The EZ elbow system also contains a pouch within the strap that one can insert the “pressure spike plate” or the convenient hot/ice packs. Both adjunctive inserts are designed to increase blood flow to the region, thus helping the body heal the microtears within the tendinous origin.
Relieving stress AND augmenting the healing process is the goal of this easy to use conservative measure. This should be supplemented with stretching exercises as well as strengthening exercises designed to help the elbow absorb stress/shock while also stimulating blood flow for healing. An easy to use app is now available via OrthoNOW that can instruct the angler in how to perform these exercises, even setting up a schedule to facilitate compliance. Strengthening exercises are best done using the novel Xtensor device, a unique design hand based trainer that strengthens the extensor muscle/tendon units which originate at the elbow (lateral epicondyle) as discussed. While gripper exercises are also important, studies have shown there is often imbalance between forearm/hand flexor and extensor mechanisms and it is critical that the extensors be particularly trained. Nevertheless, a hand flexion gripper, commonly acquired, should be incorporated into both prevention and treatment regimens amongst anglers.
Pain and the inflammatory process, and utilizing an arthroscopic technique
Persistent pain and failed exercise treatment can be an indication for a corticosteroid injection directly into the lateral, or medial, epicondyle and around the extensor/flexor tendon sheaths. This directly reduces the inflammation and can be curative in some cases, assuming that the sportsman begins the exercise protocol within days when pain subsides. Recurrance of pain, often within 3-6 months, can occasionally be followed by a repeat injection in some athletes, particularly if an upcoming tournament or competition is pending. Many of the cases of epicondylitis will eventually disappear between 1 and 2 years and is therefore characterized as a “self limiting condition”. The inflammatory process simply burns itself out over time and treatment is hence directed at simply minimizing symptoms for the sufferer.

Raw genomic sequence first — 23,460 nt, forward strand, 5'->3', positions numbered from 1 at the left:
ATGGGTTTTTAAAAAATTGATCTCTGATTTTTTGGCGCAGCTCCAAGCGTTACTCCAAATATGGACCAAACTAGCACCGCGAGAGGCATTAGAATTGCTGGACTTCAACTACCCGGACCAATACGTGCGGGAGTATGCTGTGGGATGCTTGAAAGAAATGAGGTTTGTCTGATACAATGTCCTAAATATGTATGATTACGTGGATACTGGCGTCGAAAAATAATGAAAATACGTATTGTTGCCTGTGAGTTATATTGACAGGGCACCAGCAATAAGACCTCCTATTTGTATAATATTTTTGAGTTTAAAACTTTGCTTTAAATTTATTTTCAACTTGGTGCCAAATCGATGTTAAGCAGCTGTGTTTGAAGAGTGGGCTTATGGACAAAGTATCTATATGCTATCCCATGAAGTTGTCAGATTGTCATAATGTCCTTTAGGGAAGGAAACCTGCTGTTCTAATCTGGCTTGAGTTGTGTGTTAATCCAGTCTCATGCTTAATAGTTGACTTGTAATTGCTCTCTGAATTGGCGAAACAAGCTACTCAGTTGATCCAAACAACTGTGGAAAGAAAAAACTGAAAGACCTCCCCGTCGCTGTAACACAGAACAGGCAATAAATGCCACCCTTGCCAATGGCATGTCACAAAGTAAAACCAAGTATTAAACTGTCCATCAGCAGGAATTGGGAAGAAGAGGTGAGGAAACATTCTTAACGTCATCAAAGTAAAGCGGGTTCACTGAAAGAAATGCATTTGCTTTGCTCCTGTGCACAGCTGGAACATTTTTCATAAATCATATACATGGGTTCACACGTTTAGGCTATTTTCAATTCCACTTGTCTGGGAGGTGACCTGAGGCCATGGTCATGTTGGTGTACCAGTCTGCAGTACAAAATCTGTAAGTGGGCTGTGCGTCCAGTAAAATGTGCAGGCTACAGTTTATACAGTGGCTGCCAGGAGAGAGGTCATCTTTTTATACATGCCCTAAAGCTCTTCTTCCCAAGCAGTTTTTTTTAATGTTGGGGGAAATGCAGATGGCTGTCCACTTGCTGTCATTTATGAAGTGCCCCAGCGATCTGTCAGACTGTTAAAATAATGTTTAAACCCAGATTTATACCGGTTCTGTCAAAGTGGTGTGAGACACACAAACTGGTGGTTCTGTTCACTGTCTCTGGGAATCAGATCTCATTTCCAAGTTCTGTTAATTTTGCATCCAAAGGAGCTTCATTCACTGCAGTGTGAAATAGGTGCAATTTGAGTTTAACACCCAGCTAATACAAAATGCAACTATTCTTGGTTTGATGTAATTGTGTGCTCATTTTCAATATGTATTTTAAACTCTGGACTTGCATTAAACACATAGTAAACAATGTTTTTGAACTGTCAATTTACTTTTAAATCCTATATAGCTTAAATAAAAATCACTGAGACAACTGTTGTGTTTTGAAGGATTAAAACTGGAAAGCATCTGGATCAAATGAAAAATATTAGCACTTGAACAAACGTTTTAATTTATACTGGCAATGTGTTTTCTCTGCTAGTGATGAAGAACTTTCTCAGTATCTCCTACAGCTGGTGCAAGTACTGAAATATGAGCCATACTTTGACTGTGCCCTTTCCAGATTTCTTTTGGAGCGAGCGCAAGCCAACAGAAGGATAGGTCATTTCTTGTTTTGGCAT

In relatively rare cases, the condition continues despite multiple attempts at conservative treatment as discussed. This is often an indication for surgical treatment which is directed at removing the inflammatory tissue from the tendon origin at the bony epicondyle. This can be done through an open incision, as traditionally performed, or minimally invasive technique.
Some years ago, I was utilizing an arthroscopic technique as it is minimally invasive, allows one to see any associated pathology inside the elbow joint, and allows for much more rapid recovery time. A small camera (arthroscope) is inserted into the inner aspect of the elbow joint allowing us to visualize the lateral (outer) capsule of the elbow joint where the inflammation lies. This capsule is resected and the tendon origin is released to minimize tension. This allows new, well vascularized scar tissue to come in and heal the pathology. The advantage is also rapid recovery with immediate use of the arm and elbow encouraged, and only a several week course of physical therapy prescribed. Although there are several encouraging reports in the orthopedic surgery literature, time will tell if this arthroscopic technique will largely replace the traditional open surgery as it has in the knee, shoulder and other joints.
The latest advance in epicondylitis treatment was previously termed “FAST Procedure” , an acronym for Fasciotomy And Subcutaneoust Tenotomy. The name was modified since confusing to the patient and the implication that it was “Fast” also led to issues amongst insurance carriers. It is now referred to as the Tenex Procedure, essentially an ultrasonic ablation of the common extensor, or flexor, from the epicondyle. This entails the insertion of a small probe, with ultrasound visualization, which will essentially remove the diseased/affected tissue and aspirates it out in order to allow the region to form a new healthy tendon/bone interface. It is done under local anesthesia, usually with very mild sedation, and is always done as an outpatient, occasionally even in an office environment. The post-op pain is minimal, often even absent, and allows immediate full use of the elbow. Vigorous activities such as intense angling, tennis or weightlifting are discouraged for a 2-4 week period. I have personally had elite tennis players return to vigorous hitting within 3 weeks.
Regardless of treatment, strengthening of the forearm flexor/extensor muscles is critical, and the Xtensor device amongst other protocols, is critical to allow maximum recovery and even avoid recurrence once the angler begins “reeling in the big one”…
Alejandro Badia, MD, FACS
Hand and Upper Extremity Surgeon
Badia Hand to Shoulder Center
Co-founder/Chief Med Officer, OrthoNOW Immediate Orthopedic Care Centers